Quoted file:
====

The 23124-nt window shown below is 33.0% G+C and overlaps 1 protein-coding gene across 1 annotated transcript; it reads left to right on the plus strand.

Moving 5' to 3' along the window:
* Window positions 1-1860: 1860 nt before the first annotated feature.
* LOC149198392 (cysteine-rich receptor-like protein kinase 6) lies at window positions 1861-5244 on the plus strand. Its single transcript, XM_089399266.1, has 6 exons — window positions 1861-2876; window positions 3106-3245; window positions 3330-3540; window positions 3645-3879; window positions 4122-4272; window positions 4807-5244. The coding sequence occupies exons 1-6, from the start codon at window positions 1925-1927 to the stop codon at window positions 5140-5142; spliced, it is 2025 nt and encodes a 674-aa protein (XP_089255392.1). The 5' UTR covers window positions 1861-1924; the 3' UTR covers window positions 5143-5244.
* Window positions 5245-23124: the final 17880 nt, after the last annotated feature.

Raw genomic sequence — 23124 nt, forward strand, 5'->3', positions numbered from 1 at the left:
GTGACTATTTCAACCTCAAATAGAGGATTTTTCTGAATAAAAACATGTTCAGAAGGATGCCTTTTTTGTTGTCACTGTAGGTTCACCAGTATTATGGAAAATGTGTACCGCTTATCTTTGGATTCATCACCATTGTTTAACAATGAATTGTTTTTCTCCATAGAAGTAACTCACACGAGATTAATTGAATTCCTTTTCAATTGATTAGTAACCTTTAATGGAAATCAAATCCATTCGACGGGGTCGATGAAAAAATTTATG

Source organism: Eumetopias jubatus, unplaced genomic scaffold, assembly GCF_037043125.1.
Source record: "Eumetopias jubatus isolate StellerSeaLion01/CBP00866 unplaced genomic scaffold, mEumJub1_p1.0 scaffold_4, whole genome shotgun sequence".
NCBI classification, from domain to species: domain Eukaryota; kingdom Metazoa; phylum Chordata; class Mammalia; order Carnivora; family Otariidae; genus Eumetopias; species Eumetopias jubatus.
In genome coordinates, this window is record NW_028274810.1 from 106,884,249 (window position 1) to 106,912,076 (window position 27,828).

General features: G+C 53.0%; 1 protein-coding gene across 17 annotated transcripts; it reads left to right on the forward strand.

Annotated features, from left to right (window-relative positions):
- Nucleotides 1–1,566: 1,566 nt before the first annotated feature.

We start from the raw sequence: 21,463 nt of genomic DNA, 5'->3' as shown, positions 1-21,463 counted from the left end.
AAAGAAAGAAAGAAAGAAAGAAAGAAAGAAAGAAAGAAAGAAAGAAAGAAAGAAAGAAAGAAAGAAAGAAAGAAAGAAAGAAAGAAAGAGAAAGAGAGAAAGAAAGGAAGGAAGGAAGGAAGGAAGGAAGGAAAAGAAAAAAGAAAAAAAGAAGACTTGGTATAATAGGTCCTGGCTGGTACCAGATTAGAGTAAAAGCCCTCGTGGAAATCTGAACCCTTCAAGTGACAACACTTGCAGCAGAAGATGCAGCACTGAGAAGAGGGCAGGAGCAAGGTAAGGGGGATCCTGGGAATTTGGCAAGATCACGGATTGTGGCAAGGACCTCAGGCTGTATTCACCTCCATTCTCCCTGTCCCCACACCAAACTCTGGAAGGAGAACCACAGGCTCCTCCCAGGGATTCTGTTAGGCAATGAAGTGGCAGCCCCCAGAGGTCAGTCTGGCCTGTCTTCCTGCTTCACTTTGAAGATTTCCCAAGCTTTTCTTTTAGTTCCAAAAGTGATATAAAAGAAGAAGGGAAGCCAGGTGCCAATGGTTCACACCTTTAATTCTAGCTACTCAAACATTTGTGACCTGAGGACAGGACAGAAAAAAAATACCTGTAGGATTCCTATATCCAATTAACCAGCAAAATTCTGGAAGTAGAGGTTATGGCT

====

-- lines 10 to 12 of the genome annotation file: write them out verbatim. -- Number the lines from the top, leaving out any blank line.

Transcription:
NCBI classification, from domain to species: domain Eukaryota; kingdom Metazoa; phylum Chordata; class Mammalia; order Carnivora; family Otariidae; genus Eumetopias; species Eumetopias jubatus.
In genome coordinates, this window is record NW_028274810.1 from 106,884,249 (window position 1) to 106,912,076 (window position 27,828).

General features: G+C 53.0%; 1 protein-coding gene across 17 annotated transcripts; it reads left to right on the forward strand.